This beer kills pipelines
By Rob Hopkins
Posted July 5, 2017
The TransCanada pipeline (called Energy East) is intended to transport oil from the tar sands in Alberta to St. John in New Brunswick, a route of 6,400km across Canada. Once built, 1.1 million barrels of oil are intended to flow through it every day. Every day. In the province of Quebec alone, the pipeline goes over more than 860 different rivers and at one point, goes underneath the St Lawrence River, which is 2km wide. It passes through First Nations peoples’ land. If built, it would be the biggest such project ever built in North America. TransCanada, as you might imagine, say it would be “100% safe”, but as you might also imagine, no-one believes them.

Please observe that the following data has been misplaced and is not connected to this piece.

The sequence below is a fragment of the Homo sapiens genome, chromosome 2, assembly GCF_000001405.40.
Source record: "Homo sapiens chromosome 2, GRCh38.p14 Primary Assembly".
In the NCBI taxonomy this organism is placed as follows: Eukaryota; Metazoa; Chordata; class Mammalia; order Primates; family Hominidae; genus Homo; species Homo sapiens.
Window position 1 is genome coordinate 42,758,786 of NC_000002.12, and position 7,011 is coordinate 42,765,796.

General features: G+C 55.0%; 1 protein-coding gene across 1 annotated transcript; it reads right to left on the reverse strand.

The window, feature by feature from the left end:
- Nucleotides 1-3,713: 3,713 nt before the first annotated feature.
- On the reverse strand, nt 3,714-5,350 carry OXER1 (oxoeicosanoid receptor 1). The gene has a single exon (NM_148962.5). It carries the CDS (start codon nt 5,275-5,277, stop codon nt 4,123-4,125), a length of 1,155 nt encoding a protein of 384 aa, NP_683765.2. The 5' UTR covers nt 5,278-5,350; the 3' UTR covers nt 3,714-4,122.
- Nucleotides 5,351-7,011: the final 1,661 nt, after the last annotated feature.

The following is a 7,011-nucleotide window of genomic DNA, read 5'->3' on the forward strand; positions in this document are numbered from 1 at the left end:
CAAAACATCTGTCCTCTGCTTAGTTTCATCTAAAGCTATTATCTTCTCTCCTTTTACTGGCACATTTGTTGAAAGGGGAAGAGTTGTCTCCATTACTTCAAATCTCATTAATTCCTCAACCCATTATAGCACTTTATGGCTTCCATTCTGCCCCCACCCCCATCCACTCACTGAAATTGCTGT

Students, unions, First Nations peoples and many more have come together to resist the pipeline. Marie-Eve Leclerc is one of the citizens involved in Coule Pas Chez Nous (now an organization). One day she gave a talk about the story of the resistance movement and afterwards drank a beer whose label spoke about how it was designed to raise money for endangered species. The idea came to her for a beer that opposed the pipeline, exposed the risks to drinking water, and brought together many of the craft brewers in the province. More…